# I can make simple mistakes, configuring Linux services.

One of the things which I do, is to operate an ‘OpenVPN’ server, the sole intention of which it is, to give myself access to resources on my LAN, while I am someplace else, let us say with my tablet as a client. This OpenVPN server uses encryption to secure access to my LAN, including a private and a public RSA key-set. And one of the abilities which I would like to have, is to revoke a client public key, in case one of my tablets was ever to get stolen or otherwise compromised.

The way this works with OpenVPN, is that the file which stores the CRL needs to be identified to the server at start-up, but after that, any public keys added to that file are effective immediately, because OpenVPN will check this file, every time a client logs in, assuming again, that this file was recognized once, when the server was started.

And so I added the following specification to my VPN config file some time ago, to prepare my CRL for eventual use:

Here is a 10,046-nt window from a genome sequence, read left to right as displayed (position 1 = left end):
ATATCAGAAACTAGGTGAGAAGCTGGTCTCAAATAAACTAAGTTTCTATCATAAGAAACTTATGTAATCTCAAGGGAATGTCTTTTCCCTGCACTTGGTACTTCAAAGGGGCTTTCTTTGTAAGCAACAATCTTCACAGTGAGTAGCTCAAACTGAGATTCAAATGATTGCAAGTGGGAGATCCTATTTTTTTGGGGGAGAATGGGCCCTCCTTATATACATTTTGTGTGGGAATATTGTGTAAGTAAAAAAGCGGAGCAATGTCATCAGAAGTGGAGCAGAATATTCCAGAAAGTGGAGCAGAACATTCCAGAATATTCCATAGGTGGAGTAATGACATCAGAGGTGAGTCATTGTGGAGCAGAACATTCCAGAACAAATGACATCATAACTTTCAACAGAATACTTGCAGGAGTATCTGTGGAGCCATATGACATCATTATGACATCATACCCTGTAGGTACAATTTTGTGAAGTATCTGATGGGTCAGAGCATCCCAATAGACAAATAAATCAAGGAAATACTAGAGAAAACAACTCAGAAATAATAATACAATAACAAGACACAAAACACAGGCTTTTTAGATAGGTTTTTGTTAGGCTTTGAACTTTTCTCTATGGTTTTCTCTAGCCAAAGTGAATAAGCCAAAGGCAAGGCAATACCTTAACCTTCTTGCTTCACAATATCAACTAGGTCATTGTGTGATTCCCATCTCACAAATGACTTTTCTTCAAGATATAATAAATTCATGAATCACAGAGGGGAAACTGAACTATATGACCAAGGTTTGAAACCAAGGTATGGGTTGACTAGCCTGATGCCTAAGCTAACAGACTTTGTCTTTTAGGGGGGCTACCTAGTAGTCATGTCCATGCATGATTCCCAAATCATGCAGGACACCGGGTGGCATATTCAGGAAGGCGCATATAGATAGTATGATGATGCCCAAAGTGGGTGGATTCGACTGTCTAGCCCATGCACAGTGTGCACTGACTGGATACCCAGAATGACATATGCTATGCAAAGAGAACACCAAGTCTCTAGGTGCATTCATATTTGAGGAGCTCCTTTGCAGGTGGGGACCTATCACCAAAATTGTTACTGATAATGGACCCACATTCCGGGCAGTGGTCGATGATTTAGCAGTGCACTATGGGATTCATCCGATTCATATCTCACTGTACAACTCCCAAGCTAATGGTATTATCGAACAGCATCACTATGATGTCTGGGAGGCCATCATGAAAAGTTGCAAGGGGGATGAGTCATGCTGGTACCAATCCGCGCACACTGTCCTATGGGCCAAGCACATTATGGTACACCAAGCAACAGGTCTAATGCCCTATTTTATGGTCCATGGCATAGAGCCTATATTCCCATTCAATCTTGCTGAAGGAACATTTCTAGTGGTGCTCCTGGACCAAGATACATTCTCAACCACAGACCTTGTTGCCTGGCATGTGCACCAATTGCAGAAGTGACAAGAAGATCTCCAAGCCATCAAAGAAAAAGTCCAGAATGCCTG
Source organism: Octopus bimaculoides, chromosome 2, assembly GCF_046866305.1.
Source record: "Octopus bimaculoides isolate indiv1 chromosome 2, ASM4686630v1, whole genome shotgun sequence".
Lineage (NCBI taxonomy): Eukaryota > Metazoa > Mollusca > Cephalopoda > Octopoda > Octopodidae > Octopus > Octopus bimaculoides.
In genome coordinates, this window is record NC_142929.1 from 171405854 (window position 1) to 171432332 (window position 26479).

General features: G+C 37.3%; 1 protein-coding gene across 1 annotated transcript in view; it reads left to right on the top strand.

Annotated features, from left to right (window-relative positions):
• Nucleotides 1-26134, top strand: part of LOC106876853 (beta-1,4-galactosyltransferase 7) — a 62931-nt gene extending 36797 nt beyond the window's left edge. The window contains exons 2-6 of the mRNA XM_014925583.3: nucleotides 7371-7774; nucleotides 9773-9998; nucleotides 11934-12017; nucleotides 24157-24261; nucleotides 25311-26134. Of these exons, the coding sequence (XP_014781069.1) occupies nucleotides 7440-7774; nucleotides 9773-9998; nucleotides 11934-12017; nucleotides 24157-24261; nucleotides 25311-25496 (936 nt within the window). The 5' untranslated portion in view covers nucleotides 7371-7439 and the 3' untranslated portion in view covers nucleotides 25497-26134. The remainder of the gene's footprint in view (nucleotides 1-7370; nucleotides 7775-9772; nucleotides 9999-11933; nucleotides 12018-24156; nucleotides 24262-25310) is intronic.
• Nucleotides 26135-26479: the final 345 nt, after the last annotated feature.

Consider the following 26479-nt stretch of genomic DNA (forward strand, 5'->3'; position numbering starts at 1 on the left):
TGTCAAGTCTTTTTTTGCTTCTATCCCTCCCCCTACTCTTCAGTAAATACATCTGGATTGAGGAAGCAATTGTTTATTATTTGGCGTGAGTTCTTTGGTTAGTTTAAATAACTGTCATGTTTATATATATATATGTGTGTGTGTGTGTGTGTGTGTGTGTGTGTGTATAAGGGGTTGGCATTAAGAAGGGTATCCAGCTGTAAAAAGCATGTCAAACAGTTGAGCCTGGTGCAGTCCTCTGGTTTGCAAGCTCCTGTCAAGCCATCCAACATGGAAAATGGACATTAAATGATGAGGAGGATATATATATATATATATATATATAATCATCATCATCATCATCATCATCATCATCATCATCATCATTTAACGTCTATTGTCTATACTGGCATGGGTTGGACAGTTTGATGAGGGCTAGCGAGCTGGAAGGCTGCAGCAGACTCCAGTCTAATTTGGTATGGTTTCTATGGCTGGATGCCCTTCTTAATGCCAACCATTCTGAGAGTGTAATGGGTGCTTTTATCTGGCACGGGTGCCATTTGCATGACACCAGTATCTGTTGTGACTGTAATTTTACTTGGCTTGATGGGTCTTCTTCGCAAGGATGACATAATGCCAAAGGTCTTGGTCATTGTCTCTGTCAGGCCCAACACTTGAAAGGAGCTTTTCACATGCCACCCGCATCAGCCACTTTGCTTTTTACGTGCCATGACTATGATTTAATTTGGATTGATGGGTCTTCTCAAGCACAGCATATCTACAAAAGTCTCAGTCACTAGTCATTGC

crl-verfiy /usr/share/easy-rsa/(...)



I was disappointed to find, that once, as a part of my log-rotations, my OpenVPN server was restarted on April 1, it simply refused to restart. The reason had something to do with this specification. And so I actually searched high and low to find an external reason.

One reason some users give for this not working, is the fact that on their systems, OpenVPN runs as a user different from ‘root‘, and that on those systems, the file ‘crl.pem‘ needs to be made readable by the username which OpenVPN runs under. But the way my distribution is set up, OpenVPN simply runs as root. And so this frequent recital of a reason on the Web, for which this specification might not work, actually slowed down how long it took me, to find the reason, which applies to my system.

It took me more than an hour, to see that I had mistyped something, in that I had entered an ‘f’ and and ‘i’ in the wrong order. So once I corrected this typo, the server restarted fine.

But the world of Linux is still such a place, in which such a typo on the part of the user can stubbornly prevent something from working, until the source of the error is uncovered. This does not change core ideas I have about how the world works. It simply reminds me, that I should not make careless mistakes such as this one.

And it reminds me, that in theory things might seem easier to do, than they sometimes are in practice.

Dirk